The Influence on Gender and the Interaction of Gender and Race on Juvenile Justice Decision-Making in Three Counties in Iowa
Date of Award
Master of Arts (MA)
Criminology and Criminal Justice
Dr. Cassia Spohn
Dr. Samuel Walker
Dr. Mary Ann Lamanna
The purpose of the present study was to evaluate the impact of gender and the interaction of gender and race on juvenile court processing. Specifically, this thesis examined whether males and females received differential treatment within the juvenile justice system in three counties in Iowa. Moreover, the current study addresses the possibility that gender differences in case outcome may be confounded by the race of the juvenile. The five stages of the juvenile justice system included in the study were: intake, petition, initial appearance, adjudication, and judicial disposition. While the outcomes available to decision-makers vary by stage, the most severe outcome at each stage is represented as the outcome which sends the juvenile further into the system. At judicial disposition, the most severe outcome is lock-up in a secure facility. The three hypotheses tested suggest that males will be treated more harshly than females, that white females will be treated more leniently than all other groups, and that black males will be treated more harshly than all other groups at each of the five stages of the system. A sample of 4,798 white and black youth referred to juvenile court services in three counties in Iowa for the period from 1980 to 1990 were examined. Results of logistic regression offer only limited support for two of the hypotheses tested. Specifically, males were treated more harshly than females only at intake; and white females were treated more leniently than all other gender/race groups at intake. The discussion provides possible explanations for the gender/race differences that were found. The present study reemphasizes the need to examine the impact of the gender/race interaction rather than of gender alone.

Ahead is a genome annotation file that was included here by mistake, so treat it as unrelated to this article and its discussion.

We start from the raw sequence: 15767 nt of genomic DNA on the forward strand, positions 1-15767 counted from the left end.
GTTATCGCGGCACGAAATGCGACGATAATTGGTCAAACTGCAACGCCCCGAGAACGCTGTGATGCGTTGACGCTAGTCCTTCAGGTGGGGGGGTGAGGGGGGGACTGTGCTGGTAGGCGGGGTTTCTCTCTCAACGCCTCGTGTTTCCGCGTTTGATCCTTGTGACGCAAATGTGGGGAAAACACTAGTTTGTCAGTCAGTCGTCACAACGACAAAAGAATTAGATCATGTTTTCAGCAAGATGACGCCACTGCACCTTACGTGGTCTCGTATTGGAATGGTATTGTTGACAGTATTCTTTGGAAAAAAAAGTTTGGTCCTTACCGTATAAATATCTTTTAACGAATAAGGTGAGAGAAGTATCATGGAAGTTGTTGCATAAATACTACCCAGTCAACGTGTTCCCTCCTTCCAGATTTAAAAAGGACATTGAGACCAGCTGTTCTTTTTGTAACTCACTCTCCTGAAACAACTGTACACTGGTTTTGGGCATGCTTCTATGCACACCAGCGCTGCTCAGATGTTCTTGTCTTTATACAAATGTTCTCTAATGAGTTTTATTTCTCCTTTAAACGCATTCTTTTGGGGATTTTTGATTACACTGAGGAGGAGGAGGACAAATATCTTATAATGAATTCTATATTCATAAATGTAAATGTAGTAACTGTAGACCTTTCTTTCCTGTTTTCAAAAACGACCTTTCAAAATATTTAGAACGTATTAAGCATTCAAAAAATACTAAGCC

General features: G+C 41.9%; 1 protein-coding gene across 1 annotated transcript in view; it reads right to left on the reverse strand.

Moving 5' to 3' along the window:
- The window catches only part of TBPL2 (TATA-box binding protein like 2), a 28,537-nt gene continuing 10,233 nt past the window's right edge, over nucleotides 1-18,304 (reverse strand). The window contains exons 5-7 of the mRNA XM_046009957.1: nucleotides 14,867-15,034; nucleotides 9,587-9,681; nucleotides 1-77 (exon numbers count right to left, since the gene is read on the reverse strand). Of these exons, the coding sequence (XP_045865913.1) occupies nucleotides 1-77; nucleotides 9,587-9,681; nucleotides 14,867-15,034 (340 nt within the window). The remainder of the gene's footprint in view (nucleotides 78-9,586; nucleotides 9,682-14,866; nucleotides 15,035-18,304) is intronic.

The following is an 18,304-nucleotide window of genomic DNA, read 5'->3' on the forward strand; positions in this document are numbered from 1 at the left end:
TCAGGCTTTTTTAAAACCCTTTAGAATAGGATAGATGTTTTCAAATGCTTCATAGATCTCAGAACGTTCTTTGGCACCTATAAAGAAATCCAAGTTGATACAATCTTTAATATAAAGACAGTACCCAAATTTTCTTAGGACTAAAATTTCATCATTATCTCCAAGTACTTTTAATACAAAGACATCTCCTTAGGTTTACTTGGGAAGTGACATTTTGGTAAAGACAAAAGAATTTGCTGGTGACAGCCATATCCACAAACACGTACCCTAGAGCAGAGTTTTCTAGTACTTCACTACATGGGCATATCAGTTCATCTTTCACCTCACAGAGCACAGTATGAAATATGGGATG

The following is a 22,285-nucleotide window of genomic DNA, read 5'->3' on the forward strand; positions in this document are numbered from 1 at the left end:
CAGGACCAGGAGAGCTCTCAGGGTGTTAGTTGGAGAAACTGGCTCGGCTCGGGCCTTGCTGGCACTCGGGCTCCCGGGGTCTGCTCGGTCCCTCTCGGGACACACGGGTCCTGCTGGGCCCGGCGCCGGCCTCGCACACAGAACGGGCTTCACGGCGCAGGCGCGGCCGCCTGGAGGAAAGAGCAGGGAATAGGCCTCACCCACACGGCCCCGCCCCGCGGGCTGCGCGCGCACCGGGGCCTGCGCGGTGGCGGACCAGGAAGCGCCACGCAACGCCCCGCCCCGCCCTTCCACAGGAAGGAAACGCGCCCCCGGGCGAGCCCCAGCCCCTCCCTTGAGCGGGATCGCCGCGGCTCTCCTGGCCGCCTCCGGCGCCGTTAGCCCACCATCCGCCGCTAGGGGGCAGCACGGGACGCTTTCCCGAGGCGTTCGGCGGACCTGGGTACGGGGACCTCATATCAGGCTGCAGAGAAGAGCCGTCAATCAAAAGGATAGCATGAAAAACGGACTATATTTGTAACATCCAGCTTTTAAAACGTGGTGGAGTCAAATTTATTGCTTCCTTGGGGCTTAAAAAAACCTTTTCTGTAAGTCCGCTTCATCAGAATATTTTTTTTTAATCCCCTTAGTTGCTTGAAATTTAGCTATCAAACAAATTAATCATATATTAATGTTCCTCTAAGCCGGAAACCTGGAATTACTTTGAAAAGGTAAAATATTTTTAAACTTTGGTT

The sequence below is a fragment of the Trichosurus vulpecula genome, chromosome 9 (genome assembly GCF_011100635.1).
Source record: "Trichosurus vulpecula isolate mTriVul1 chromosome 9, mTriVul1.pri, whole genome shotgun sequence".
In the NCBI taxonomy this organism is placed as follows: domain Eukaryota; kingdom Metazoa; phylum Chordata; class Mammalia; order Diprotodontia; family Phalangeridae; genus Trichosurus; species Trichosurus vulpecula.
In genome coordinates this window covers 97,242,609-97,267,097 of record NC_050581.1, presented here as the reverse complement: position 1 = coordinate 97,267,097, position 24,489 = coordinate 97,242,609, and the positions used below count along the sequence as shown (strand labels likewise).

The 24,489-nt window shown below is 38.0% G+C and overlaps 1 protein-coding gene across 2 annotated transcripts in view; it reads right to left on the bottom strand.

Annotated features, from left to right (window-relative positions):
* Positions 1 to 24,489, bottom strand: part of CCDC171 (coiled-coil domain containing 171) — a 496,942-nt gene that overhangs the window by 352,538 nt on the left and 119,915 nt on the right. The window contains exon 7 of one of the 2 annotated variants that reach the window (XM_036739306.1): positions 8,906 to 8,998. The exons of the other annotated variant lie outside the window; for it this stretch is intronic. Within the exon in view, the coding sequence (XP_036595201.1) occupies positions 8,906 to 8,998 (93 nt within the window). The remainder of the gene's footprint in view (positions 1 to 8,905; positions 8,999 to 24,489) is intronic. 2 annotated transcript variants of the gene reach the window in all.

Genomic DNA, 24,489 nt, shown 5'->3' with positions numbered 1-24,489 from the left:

Cargin, Molly Ann, "The Influence on Gender and the Interaction of Gender and Race on Juvenile Justice Decision-Making in Three Counties in Iowa" (1993). Student Work. 2193.
A Thesis Presente to the Department of Criminal Justice and the Faculty of the Graduate College University of Nebraska In Partial Fulfillment of the Requirements for the Degree Master of Arts University of Nebraska at Omaha. Copyright Molly Ann Cargin June, 1993